Appendix B

Budget Bloopers

Apart from bad formulas, misspellings, and general spreadsheet lapses, there are a number of common errors budget makers can make. Here are some of the more common budget bloopers other people (not you, now) can make.

  1. Taking prior-year adjustments as expenses—or revenue. Prior-year adjustments exist to set the record straight. Don't count on them for the future, and they have nothing to do with current-year revenue or expenses, either.
  2. Using different allocation bases in the same area of the budget. The purpose of allocating expenses is to spread costs evenly around an organization so that it is possible to get a true picture of what it takes to provide each kind of service. If the same kind of cost is allocated based on, say, square footage to one department and allocated on the basis of percentage of department revenue to another, doing so virtually guarantees that costs will be spread unevenly.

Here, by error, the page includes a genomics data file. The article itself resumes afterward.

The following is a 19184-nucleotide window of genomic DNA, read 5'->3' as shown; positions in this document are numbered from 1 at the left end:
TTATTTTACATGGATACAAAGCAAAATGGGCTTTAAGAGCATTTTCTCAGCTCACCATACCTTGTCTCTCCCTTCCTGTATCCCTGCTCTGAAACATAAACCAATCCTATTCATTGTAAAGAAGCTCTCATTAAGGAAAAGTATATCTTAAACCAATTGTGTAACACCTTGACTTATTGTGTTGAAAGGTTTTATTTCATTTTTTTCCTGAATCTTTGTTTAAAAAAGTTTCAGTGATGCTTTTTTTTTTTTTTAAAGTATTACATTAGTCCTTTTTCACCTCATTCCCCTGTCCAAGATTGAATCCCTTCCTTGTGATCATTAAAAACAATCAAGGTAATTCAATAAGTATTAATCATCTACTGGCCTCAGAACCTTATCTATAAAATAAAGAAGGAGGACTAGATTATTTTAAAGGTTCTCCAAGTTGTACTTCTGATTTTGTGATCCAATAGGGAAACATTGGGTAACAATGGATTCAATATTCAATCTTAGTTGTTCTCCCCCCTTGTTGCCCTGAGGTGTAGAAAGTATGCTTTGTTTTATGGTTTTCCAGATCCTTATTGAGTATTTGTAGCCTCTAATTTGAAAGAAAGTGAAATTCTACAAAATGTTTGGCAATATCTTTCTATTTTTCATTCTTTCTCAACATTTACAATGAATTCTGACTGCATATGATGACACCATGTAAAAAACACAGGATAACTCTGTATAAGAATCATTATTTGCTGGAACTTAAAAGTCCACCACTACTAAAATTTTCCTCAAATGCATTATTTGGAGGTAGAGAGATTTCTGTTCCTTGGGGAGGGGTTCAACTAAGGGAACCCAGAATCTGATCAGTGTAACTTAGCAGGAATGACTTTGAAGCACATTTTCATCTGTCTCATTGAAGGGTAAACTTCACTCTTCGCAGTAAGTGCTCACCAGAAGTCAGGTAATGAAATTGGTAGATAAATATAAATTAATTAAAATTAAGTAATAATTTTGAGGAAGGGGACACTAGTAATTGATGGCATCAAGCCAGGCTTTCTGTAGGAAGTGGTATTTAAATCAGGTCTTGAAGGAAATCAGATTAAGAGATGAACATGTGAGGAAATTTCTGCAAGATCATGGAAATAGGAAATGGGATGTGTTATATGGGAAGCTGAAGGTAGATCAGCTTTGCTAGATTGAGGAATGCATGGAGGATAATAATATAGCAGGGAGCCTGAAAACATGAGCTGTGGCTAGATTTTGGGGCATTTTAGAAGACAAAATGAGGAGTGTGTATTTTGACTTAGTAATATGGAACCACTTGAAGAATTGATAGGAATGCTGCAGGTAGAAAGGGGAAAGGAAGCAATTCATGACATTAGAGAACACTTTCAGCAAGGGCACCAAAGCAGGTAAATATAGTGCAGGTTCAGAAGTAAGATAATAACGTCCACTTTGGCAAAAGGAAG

3. Treating capital campaign proceeds as revenue (usually). Like loans, capital campaigns are financing tools, not a source of revenue. One exception is if one explicitly shows part of the capital campaign's total production as being for operating revenues for one or more years (such as when a new development person's salary is funded for three years as part of the campaign).
  4. Mixing capital spending with operating expenses. Capital spending is actually an investment—in effect, you move part of your cash assets to a different line on the balance sheet such ...

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